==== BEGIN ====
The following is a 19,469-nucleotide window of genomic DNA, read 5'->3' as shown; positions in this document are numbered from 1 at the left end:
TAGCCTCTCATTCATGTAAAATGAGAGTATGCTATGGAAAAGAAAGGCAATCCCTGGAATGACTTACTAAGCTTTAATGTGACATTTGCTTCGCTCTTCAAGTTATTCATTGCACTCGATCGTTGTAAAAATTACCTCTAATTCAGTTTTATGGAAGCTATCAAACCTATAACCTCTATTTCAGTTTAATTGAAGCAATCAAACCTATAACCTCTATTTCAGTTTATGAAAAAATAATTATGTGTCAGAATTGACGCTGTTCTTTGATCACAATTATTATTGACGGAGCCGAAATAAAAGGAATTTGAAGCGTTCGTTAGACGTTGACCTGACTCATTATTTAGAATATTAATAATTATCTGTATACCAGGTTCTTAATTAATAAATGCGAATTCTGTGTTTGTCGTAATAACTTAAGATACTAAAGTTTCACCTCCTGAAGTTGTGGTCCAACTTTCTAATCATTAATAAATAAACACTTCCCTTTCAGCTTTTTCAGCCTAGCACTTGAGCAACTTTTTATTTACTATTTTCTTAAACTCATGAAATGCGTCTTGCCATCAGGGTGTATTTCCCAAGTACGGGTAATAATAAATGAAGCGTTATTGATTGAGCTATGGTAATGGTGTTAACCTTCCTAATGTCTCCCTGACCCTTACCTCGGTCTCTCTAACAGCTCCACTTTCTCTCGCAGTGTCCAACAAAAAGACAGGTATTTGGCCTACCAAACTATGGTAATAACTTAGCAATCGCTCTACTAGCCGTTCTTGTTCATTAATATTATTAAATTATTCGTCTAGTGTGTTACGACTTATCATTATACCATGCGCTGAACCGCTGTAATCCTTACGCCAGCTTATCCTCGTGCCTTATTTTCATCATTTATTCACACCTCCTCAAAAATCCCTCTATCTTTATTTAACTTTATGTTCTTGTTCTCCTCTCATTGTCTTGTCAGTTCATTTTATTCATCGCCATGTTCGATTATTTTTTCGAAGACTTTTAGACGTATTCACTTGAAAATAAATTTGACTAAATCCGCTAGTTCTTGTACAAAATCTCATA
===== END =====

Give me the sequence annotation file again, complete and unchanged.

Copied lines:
The following is a 19,469-nucleotide window of genomic DNA, read 5'->3' as shown; positions in this document are numbered from 1 at the left end:
TAGCCTCTCATTCATGTAAAATGAGAGTATGCTATGGAAAAGAAAGGCAATCCCTGGAATGACTTACTAAGCTTTAATGTGACATTTGCTTCGCTCTTCAAGTTATTCATTGCACTCGATCGTTGTAAAAATTACCTCTAATTCAGTTTTATGGAAGCTATCAAACCTATAACCTCTATTTCAGTTTAATTGAAGCAATCAAACCTATAACCTCTATTTCAGTTTATGAAAAAATAATTATGTGTCAGAATTGACGCTGTTCTTTGATCACAATTATTATTGACGGAGCCGAAATAAAAGGAATTTGAAGCGTTCGTTAGACGTTGACCTGACTCATTATTTAGAATATTAATAATTATCTGTATACCAGGTTCTTAATTAATAAATGCGAATTCTGTGTTTGTCGTAATAACTTAAGATACTAAAGTTTCACCTCCTGAAGTTGTGGTCCAACTTTCTAATCATTAATAAATAAACACTTCCCTTTCAGCTTTTTCAGCCTAGCACTTGAGCAACTTTTTATTTACTATTTTCTTAAACTCATGAAATGCGTCTTGCCATCAGGGTGTATTTCCCAAGTACGGGTAATAATAAATGAAGCGTTATTGATTGAGCTATGGTAATGGTGTTAACCTTCCTAATGTCTCCCTGACCCTTACCTCGGTCTCTCTAACAGCTCCACTTTCTCTCGCAGTGTCCAACAAAAAGACAGGTATTTGGCCTACCAAACTATGGTAATAACTTAGCAATCGCTCTACTAGCCGTTCTTGTTCATTAATATTATTAAATTATTCGTCTAGTGTGTTACGACTTATCATTATACCATGCGCTGAACCGCTGTAATCCTTACGCCAGCTTATCCTCGTGCCTTATTTTCATCATTTATTCACACCTCCTCAAAAATCCCTCTATCTTTATTTAACTTTATGTTCTTGTTCTCCTCTCATTGTCTTGTCAGTTCATTTTATTCATCGCCATGTTCGATTATTTTTTCGAAGACTTTTAGACGTATTCACTTGAAAATAAATTTGACTAAATCCGCTAGTTCTTGTACAAAATCTCATA